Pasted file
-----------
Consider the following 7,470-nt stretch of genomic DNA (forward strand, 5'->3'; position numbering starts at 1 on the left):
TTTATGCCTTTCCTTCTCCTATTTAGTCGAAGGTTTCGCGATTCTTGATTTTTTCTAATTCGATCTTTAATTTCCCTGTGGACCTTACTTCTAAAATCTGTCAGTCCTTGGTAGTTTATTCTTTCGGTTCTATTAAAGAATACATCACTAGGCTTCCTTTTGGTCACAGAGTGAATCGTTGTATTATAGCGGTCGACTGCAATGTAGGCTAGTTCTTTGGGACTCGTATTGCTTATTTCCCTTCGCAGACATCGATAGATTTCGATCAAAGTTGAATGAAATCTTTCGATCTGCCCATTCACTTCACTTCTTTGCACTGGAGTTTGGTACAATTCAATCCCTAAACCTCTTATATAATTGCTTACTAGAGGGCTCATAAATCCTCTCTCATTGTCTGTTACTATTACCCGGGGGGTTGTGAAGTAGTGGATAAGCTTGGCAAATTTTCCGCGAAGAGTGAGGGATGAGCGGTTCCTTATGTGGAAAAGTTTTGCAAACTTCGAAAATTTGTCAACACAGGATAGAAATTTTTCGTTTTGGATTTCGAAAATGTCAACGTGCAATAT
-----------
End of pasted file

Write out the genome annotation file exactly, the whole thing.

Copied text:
Consider the following 7,470-nt stretch of genomic DNA (forward strand, 5'->3'; position numbering starts at 1 on the left):
TTTATGCCTTTCCTTCTCCTATTTAGTCGAAGGTTTCGCGATTCTTGATTTTTTCTAATTCGATCTTTAATTTCCCTGTGGACCTTACTTCTAAAATCTGTCAGTCCTTGGTAGTTTATTCTTTCGGTTCTATTAAAGAATACATCACTAGGCTTCCTTTTGGTCACAGAGTGAATCGTTGTATTATAGCGGTCGACTGCAATGTAGGCTAGTTCTTTGGGACTCGTATTGCTTATTTCCCTTCGCAGACATCGATAGATTTCGATCAAAGTTGAATGAAATCTTTCGATCTGCCCATTCACTTCACTTCTTTGCACTGGAGTTTGGTACAATTCAATCCCTAAACCTCTTATATAATTGCTTACTAGAGGGCTCATAAATCCTCTCTCATTGTCTGTTACTATTACCCGGGGGGTTGTGAAGTAGTGGATAAGCTTGGCAAATTTTCCGCGAAGAGTGAGGGATGAGCGGTTCCTTATGTGGAAAAGTTTTGCAAACTTCGAAAATTTGTCAACACAGGATAGAAATTTTTCGTTTTGGATTTCGAAAATGTCAACGTGCAATAT